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An Arabidopsis Ran-binding protein, AtRanBP1c, is a co-activator of Ran GTPase-activating protein and requires the C-terminus for its cytoplasmic localization
Soo-Hwan Kim and Stanley J. Roux
Vol. 216, No. 6 (April 2003), pp. 1047-1051
Published by: Springer
Stable URL: http://www.jstor.org/stable/23387713
Page Count: 5
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Ran-binding proteins (RanBPs) are a group of proteins that bind to Ran (Ras-related nuclear small GTP-binding protein), and thus either control the GTP/GDP-bound states of Ran or help couple the Ran GTPase cycle to a cellular process. AtRanBPlc is a Ran-binding protein from Arabidopsis thaliana (L.) Heynh. that was recently shown to be critically involved in the regulation of auxin-induced mitotic progression [S.-H. Kim et al. (2001) Plant Cell 13:2619—2630]. Here we report that AtRanBPlc inhibits the EDTA-induced release of GTP from Ran and serves as a co-activator of Ran-GTPase-activating protein (RanGAP) in vitro. Transient expression of AtRanBPlc fused to a β-glucuronidase (GUS) reporter reveals that the protein localizes primarily to the cytosol. Neither the N- nor C-terminus of AtRanBPlc, which flank the Ran-binding domain (RanBD), is necessary for the binding of PsRan1-GTP to the protein, but both are needed for the cytosolic localization of GUS-fused AtRanBPlc. These findings, together with a previous report that AtRanBPlc is critically involved in root growth and development, imply that the promotion of GTP hydrolysis by the Ran/RanGAP/AtRanBPlc complex in the cytoplasm, and the resulting concentration gradient of Ran-GDP to Ran-GTP across the nuclear membrane could be important in the regulation of auxin-induced mitotic progression in root tips of A. thaliana.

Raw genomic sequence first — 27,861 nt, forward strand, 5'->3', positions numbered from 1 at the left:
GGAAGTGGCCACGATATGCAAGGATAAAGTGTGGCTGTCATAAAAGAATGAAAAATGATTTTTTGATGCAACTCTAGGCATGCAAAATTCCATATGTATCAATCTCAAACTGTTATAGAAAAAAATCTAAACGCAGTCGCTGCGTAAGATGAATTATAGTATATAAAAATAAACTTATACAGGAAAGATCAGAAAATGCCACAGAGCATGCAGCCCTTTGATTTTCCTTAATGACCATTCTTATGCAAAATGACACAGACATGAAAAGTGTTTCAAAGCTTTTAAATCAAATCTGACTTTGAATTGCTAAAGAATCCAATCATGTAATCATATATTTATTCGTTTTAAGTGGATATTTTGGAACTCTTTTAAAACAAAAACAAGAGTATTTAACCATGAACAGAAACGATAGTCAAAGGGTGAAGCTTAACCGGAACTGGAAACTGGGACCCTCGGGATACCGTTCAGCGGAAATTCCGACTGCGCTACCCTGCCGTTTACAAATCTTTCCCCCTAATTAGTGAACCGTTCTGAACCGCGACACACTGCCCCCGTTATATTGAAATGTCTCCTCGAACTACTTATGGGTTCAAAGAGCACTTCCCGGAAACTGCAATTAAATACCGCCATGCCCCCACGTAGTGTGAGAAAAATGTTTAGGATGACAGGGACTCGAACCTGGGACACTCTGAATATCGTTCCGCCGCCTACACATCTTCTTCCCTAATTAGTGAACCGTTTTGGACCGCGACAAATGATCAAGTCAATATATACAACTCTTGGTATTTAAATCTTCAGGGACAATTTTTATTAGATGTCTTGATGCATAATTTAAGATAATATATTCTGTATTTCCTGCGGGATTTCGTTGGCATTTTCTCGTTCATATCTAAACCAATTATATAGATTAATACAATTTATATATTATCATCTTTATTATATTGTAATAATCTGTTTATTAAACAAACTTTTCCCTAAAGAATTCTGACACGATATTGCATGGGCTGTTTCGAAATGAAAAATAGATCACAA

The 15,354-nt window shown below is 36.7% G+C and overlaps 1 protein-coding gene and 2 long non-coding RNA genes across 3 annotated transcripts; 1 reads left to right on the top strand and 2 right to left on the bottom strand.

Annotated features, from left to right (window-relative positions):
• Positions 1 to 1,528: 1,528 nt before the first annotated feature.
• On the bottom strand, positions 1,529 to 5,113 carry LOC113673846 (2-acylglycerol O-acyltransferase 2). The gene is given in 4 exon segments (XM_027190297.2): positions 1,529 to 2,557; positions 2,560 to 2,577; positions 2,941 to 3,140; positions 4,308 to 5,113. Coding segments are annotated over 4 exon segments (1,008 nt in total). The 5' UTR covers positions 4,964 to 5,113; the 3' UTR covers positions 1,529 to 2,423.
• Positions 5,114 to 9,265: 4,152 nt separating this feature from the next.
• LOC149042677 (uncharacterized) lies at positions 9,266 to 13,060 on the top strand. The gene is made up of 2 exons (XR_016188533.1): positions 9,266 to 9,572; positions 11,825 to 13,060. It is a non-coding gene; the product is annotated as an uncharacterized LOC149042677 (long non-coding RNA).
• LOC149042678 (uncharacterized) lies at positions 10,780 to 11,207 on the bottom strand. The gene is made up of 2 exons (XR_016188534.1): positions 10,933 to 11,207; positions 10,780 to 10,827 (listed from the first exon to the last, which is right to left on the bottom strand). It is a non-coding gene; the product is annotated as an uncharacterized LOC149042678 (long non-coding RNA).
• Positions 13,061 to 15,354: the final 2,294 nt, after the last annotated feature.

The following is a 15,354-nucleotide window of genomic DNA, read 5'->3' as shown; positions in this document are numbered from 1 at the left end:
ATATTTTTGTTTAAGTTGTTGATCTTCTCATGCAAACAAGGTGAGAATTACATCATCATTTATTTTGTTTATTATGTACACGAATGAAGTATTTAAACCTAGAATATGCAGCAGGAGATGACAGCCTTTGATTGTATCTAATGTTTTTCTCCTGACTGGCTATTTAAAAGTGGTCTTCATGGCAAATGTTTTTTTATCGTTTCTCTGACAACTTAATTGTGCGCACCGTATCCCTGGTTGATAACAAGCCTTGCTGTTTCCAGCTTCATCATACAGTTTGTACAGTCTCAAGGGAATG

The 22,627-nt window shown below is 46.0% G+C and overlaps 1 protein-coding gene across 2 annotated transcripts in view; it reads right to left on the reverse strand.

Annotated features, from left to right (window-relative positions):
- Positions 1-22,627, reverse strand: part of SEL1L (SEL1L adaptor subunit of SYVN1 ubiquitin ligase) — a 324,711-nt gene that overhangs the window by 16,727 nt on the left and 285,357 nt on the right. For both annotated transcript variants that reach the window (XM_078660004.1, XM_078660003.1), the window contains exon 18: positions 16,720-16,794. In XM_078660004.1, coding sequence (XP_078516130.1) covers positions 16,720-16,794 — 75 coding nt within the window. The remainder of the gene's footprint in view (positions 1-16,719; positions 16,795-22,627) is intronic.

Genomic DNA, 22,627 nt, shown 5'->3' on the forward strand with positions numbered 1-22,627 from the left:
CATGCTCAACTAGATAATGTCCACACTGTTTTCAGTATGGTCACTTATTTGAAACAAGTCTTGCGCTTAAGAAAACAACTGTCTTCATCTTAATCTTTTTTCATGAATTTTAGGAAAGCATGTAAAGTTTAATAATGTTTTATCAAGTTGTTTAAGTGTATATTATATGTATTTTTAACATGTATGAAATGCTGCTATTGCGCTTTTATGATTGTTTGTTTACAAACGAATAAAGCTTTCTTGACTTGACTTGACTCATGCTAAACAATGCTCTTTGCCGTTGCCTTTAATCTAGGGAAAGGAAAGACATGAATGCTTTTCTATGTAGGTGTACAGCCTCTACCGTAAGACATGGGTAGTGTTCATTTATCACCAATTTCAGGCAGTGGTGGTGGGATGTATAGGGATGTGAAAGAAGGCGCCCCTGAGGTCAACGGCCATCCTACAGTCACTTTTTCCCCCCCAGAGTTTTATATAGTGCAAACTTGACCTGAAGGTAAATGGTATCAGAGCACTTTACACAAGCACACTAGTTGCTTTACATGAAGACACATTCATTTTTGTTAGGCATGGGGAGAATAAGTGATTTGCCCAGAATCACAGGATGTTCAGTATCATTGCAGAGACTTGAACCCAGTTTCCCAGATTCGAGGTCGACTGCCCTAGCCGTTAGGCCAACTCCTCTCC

Planta © 2003 Springer